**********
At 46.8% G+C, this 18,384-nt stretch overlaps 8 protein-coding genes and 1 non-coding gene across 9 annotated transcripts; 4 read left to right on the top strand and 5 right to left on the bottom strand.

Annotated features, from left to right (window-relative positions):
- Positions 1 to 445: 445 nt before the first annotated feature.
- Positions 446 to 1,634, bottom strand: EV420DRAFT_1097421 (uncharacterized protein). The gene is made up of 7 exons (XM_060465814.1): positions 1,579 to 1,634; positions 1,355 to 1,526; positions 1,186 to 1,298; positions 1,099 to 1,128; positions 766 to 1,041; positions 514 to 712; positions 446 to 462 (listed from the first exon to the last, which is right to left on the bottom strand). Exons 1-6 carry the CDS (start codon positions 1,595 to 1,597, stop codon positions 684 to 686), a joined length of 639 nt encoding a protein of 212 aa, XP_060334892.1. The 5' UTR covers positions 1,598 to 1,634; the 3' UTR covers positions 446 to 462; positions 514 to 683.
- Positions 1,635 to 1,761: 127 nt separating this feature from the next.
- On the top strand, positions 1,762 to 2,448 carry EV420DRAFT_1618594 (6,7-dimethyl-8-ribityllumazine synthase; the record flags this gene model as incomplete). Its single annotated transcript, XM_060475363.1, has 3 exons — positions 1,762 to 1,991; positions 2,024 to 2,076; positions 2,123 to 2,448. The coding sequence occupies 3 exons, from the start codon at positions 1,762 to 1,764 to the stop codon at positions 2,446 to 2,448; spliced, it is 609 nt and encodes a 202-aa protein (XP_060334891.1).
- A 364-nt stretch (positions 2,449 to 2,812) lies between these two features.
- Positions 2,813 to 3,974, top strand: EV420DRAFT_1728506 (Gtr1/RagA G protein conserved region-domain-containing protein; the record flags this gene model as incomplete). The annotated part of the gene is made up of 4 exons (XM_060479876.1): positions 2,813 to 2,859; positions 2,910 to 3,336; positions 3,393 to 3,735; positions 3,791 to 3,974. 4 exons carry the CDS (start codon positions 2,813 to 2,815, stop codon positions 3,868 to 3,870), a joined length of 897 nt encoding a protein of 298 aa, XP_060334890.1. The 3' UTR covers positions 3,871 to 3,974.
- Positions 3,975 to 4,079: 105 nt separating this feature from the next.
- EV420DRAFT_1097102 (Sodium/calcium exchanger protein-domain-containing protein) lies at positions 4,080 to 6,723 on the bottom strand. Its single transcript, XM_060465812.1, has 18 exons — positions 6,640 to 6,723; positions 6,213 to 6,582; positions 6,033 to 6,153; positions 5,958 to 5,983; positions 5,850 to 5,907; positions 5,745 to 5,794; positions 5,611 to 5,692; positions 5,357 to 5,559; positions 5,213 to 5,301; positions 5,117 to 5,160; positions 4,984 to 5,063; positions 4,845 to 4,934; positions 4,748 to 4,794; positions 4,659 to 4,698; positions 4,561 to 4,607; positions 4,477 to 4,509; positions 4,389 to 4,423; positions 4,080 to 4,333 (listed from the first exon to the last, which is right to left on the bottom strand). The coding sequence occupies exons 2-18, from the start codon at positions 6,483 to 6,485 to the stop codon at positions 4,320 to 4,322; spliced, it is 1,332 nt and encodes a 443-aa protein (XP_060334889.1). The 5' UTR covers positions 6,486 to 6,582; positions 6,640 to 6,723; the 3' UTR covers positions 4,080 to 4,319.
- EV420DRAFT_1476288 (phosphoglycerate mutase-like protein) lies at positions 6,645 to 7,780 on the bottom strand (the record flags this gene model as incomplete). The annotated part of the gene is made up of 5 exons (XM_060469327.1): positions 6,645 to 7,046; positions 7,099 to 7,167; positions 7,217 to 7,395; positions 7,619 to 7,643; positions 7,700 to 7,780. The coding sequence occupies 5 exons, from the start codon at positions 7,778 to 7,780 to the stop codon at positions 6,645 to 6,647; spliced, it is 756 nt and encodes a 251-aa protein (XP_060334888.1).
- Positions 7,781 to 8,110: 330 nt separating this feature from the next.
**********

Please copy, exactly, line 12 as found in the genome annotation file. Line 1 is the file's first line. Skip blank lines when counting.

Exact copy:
- Positions 7,781 to 8,110: 330 nt separating this feature from the next.